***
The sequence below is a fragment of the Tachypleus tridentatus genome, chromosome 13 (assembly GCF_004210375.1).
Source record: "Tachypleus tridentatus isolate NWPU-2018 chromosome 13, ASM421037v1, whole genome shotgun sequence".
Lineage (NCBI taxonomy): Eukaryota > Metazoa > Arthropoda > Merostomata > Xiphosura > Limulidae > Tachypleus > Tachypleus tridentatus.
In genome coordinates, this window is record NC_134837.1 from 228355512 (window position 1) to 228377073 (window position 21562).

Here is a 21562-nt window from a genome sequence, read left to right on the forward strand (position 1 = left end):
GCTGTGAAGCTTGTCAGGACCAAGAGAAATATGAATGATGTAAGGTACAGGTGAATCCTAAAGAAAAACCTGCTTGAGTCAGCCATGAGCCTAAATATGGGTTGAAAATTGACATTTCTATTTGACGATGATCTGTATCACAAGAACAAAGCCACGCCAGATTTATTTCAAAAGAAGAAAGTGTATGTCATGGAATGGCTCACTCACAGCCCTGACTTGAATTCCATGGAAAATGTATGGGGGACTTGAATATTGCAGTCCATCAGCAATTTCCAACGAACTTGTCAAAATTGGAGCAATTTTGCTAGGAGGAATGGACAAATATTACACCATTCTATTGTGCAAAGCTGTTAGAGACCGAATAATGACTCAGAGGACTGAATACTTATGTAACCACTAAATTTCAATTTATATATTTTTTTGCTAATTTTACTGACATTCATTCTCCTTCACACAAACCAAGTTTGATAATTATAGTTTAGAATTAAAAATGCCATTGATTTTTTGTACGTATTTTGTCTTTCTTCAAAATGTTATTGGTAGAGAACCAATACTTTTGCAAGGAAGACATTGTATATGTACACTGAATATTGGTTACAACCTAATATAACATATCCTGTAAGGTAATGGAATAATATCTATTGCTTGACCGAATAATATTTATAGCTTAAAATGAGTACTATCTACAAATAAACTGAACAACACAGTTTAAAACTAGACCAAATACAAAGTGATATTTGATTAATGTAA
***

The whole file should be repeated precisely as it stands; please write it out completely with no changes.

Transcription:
The sequence below is a fragment of the Tachypleus tridentatus genome, chromosome 13 (assembly GCF_004210375.1).
Source record: "Tachypleus tridentatus isolate NWPU-2018 chromosome 13, ASM421037v1, whole genome shotgun sequence".
Lineage (NCBI taxonomy): Eukaryota > Metazoa > Arthropoda > Merostomata > Xiphosura > Limulidae > Tachypleus > Tachypleus tridentatus.
In genome coordinates, this window is record NC_134837.1 from 228355512 (window position 1) to 228377073 (window position 21562).

Here is a 21562-nt window from a genome sequence, read left to right on the forward strand (position 1 = left end):
GCTGTGAAGCTTGTCAGGACCAAGAGAAATATGAATGATGTAAGGTACAGGTGAATCCTAAAGAAAAACCTGCTTGAGTCAGCCATGAGCCTAAATATGGGTTGAAAATTGACATTTCTATTTGACGATGATCTGTATCACAAGAACAAAGCCACGCCAGATTTATTTCAAAAGAAGAAAGTGTATGTCATGGAATGGCTCACTCACAGCCCTGACTTGAATTCCATGGAAAATGTATGGGGGACTTGAATATTGCAGTCCATCAGCAATTTCCAACGAACTTGTCAAAATTGGAGCAATTTTGCTAGGAGGAATGGACAAATATTACACCATTCTATTGTGCAAAGCTGTTAGAGACCGAATAATGACTCAGAGGACTGAATACTTATGTAACCACTAAATTTCAATTTATATATTTTTTTGCTAATTTTACTGACATTCATTCTCCTTCACACAAACCAAGTTTGATAATTATAGTTTAGAATTAAAAATGCCATTGATTTTTTGTACGTATTTTGTCTTTCTTCAAAATGTTATTGGTAGAGAACCAATACTTTTGCAAGGAAGACATTGTATATGTACACTGAATATTGGTTACAACCTAATATAACATATCCTGTAAGGTAATGGAATAATATCTATTGCTTGACCGAATAATATTTATAGCTTAAAATGAGTACTATCTACAAATAAACTGAACAACACAGTTTAAAACTAGACCAAATACAAAGTGATATTTGATTAATGTAA